But it isn’t just owning a dog that helps. It’s also how often the children engage in the care of that dog.

The researchers found that kids who helped their parents walk the family dog at least once a week and played with the dog at least three times a week exhibited greater benefits in social development than those who didn’t.

This makes a lot of sense, says Lisa Pion-Berlin, PhD, ACHT, ACSW, president and CEO of Parents Anonymous Inc.

“In caring for and loving a pet, all family members thrive and feel better through this personal connection: unconditional love,” Pion-Berlin explained. “Even teaching children how to care for an animal creates an emotional connection and enhances our purpose to give to others.”

While this particular research focused on toddlers, previous studies have found older children in dog-owning families benefit from increased responsibility, positive identity, empathy, and trust.

“Pets are great mental health promoters of all ages,” Mendez said. “They are used as therapy tools as pets help people relax, laugh, play, and de-stress. Pets stimulate happy feelings, positive thoughts, and instill hope and trust.”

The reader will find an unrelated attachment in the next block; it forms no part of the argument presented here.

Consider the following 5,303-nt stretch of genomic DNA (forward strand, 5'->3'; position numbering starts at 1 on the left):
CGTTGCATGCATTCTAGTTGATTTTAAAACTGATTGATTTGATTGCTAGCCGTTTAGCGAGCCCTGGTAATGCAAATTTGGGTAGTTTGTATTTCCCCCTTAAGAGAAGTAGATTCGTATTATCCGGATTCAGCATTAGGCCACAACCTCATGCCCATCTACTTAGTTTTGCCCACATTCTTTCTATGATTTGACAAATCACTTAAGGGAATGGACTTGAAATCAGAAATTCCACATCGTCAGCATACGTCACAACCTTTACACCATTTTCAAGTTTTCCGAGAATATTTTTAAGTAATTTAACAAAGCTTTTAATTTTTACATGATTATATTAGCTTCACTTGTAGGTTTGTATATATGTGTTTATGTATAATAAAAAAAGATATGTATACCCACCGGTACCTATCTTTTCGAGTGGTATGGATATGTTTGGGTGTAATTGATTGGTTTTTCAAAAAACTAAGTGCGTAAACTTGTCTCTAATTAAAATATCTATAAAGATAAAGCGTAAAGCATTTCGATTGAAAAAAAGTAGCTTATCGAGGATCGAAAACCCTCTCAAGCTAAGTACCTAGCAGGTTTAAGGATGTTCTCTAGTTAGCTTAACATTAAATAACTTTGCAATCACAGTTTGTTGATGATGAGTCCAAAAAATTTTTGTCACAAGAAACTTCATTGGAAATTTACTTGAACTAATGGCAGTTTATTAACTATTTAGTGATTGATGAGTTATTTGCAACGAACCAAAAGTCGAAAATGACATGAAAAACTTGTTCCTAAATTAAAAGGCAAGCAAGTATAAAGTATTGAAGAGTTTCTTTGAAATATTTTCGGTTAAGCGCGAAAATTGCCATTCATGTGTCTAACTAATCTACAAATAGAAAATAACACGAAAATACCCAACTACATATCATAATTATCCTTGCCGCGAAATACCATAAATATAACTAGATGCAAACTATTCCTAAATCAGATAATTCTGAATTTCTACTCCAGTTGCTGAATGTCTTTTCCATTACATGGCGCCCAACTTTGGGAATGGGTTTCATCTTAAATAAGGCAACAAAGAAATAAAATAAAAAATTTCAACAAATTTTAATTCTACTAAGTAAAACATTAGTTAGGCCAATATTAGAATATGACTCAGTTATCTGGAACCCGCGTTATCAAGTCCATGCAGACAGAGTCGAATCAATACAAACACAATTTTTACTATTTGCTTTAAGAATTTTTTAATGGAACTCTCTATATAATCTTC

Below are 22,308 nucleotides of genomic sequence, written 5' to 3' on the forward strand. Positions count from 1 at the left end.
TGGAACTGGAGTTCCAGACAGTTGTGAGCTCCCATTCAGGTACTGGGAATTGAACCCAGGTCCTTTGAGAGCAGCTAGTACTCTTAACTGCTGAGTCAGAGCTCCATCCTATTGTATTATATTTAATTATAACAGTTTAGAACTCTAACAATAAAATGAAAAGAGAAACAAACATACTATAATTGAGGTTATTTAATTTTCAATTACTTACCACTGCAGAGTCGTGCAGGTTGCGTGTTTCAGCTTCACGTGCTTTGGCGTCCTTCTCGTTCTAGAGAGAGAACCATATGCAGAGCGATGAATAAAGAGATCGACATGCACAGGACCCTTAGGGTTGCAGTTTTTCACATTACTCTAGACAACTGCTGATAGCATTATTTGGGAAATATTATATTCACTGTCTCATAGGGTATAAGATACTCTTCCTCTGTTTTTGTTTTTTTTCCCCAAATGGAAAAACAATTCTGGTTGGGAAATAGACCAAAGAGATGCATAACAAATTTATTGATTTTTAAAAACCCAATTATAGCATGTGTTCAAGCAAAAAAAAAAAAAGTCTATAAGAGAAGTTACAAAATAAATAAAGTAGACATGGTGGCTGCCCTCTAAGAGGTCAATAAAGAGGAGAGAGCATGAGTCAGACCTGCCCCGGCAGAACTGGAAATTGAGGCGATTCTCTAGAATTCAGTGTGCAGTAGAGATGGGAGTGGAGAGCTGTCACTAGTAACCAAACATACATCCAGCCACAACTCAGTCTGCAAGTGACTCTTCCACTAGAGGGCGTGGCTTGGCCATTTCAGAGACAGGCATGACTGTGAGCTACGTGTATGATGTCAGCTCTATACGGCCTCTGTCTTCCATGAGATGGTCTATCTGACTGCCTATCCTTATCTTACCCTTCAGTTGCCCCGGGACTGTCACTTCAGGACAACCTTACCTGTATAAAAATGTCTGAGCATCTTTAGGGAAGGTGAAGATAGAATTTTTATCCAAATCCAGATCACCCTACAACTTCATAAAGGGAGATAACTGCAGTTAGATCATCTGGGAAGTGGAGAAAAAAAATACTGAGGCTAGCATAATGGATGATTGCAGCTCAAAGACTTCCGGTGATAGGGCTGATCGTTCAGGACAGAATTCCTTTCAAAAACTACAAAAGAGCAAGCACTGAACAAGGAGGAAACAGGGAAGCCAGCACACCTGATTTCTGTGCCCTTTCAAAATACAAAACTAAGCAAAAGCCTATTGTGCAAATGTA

While the pandemic has forced so many to take a step back from their social relationships, pets offer an opportunity for kids of all ages to get outside, practice responsibility, and experience and share empathy and love with the animal in their care.

The research gives parents plenty of reasons to consider dog ownership during the pandemic, but Mendez says there are truly countless benefits to having a pet for kids during less stressful times as well:

  • Children learn and practice responsibility.
  • They learn selflessness.
  • Having a pet promotes empathy and capacity of caring for another life.
  • Interacting with pets reinforces global developmental skills for children.
  • Pets help children think and problem-solve through interacting and playing.